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While creating an algorithm, the following question came up:

In uniform cost, what is the time cost of a process that creates a thread?

Is there a difference between creating a thread in a thread pool vs creating a thread in runtime?

I know these questions should be self-explanatory, but I cannot seem to find an answer.

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  • $\begingroup$ In most theoretic models, there are no threads at all. Is there any reason to think that such creation is not $O(1)$ in both cases? Are you really asking, "which is faster"? $\endgroup$ – Raphael May 19 '14 at 18:38
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The cost of thread creation is constant but large on most real systems. (Think approximately the same cost as doing 1000 function calls of a function that does nothing but return a small constant. On most systems it requires a call into the kernel, which is pretty expensive.)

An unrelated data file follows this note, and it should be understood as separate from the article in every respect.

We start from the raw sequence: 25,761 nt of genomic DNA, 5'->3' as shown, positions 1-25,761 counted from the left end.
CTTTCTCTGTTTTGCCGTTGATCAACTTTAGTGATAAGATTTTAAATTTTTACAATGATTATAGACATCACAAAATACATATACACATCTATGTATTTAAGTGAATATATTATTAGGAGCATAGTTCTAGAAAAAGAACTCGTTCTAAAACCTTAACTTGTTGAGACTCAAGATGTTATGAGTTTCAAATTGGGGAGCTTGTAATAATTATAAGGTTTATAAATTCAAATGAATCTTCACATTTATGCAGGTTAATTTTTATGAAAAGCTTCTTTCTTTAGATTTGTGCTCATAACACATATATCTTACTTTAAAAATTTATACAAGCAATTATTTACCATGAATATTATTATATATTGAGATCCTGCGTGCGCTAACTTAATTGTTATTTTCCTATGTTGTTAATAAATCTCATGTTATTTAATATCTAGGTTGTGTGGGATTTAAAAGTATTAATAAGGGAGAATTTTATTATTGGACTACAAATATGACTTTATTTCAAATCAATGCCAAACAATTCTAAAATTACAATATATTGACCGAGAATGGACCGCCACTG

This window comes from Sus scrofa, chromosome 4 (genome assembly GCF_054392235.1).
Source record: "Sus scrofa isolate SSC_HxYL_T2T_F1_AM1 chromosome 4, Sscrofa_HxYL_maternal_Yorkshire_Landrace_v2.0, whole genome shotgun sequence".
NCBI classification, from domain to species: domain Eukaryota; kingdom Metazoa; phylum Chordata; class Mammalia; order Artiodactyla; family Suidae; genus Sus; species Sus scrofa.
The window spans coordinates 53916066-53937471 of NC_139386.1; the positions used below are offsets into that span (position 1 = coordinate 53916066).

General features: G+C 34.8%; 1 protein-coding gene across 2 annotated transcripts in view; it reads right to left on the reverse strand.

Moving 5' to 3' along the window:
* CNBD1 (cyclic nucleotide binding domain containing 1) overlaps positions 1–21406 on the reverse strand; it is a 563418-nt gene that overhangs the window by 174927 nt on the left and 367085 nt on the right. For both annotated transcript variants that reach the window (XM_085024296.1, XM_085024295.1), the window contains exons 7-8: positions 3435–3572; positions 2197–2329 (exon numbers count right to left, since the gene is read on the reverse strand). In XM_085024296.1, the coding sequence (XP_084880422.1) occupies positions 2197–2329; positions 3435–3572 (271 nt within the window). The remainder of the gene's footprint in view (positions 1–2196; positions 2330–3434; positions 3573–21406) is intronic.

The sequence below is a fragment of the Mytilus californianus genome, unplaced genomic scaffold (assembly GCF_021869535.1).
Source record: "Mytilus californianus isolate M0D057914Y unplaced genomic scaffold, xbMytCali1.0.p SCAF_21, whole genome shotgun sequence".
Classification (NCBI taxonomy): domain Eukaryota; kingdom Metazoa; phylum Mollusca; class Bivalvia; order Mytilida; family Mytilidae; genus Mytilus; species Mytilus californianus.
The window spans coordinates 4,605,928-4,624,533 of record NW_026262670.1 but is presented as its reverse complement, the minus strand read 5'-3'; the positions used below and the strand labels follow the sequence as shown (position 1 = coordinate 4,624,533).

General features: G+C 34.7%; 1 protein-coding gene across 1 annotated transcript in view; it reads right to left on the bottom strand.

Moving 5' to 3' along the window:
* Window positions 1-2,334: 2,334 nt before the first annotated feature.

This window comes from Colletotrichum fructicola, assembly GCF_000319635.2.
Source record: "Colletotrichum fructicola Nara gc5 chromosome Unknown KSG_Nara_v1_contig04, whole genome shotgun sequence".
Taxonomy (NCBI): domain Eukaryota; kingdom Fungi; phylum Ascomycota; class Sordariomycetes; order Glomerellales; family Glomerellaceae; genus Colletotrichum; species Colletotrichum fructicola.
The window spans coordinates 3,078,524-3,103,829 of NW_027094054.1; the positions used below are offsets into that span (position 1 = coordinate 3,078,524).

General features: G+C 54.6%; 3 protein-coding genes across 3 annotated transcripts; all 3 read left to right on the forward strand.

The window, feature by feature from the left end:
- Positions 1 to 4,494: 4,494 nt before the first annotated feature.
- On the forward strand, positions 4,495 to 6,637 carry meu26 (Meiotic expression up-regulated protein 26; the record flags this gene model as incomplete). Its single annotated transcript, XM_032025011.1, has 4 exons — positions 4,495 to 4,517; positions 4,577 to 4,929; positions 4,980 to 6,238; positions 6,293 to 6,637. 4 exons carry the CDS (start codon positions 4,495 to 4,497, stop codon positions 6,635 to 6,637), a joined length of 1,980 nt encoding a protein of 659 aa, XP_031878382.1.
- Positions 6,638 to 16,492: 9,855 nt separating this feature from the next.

The point of a thread pool is to try to amortize this large constant cost over multiple thread creation/destruction requests. A thread pool is an abstraction that caches threads that are currently not in use, thus can be allocated relatively quickly instead of going through the enormous cost of creating a new thread. A typical thread pool might work as follows:

  • starts out empty
  • if a request is made for a thread from the pool and the pool is currently empty, then create a new thread and return it to the requester.
  • if a request is made to "exit" a thread, then instead of really shutting the thread down you insert a pointer to the thread into the thread pool and put the thread to sleep.
  • if a request is made for a thread from the pool and the pool contains a sleeping thread, then wake the thread up, give it the requested work, and return the pointer to the thread to the requester.
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Every model of computation has a supported list of instructions, each associated with its time complexity. Thread handling is not a basic instruction in any model I'm aware of, but probably for practitioners of parallel computation, it is. The time complexity really depends on your viewpoint. If you're interested in optimizing the inner working of the operating system, then thread creation is not a basic operation at all, and its cost is associated with the algorithms implementing it. If you're interested in parallel computation, then probably thread creation is a primitive operation of unit cost. It all depends on the context.

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